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Transforming Anger Into Love

How do we remove conflicts from our close relationships?

One answer is tucked away in an eye-grabbing ( In Yiddish," es varft zich in di oigen") mathematical oddity in this week's parsha. The name Isaac has a numerical value of 8 times Hashem's name; the name of his son Jacob has a value of 7 times Hashem's name; and the name of Jacob's son Joseph equals 6 times Hashem's name. Do you really believe that this sequence is just random? So, how is that sequence relevant to conflict resolution?

Consider the following marital scenario:

A woman is very stressed as she cleans up her house to perfection, in anticipation of a visit by her mother. Her husband, aware of her stress, comes home early to help. She repeatedly, angrily, rudely orders him about, complaining unfairly about his lack of skill. The husband does not argue; he does whatever his wife asks. Later that night, the wife comes to him and tearfully apologizes. He replies, "Well I know it is hard for you when you want so much to impress your Mom. " The wife replies tenderly, "You really are very good to me".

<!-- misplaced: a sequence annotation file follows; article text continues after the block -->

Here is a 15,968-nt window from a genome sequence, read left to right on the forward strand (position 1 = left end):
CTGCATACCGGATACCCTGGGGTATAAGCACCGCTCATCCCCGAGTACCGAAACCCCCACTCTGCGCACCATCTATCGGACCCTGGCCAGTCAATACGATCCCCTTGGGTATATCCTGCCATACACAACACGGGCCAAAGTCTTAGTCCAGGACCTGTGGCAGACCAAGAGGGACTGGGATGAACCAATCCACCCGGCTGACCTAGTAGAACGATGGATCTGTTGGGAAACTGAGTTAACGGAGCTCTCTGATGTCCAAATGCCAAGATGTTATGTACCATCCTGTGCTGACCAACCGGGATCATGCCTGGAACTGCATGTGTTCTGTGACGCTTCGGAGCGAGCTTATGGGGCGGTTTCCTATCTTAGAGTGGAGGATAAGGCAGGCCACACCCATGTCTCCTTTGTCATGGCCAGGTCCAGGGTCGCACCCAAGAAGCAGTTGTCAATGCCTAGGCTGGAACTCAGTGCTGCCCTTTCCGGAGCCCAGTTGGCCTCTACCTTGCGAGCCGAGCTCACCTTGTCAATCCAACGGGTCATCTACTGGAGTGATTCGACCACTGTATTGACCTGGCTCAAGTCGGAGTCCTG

Is this story very unrealistic?

As a therapist, I can vouch for the fact many couples learn how to conduct themselves in precisely that manner. Perhaps one would be less surprised if the gender roles in the story were reversed, and it was the wife who showed such loving patience with a grumpy husband. However, men also can commit to transforming a conflictual situation. These skills are taught by our tradition, as revealed in our Rabbis' analyses of Parshas Vayishlach. They are emphasized by current marital therapists, such as John Gottman, when he trains couples in "soothing" and in "repair attempts".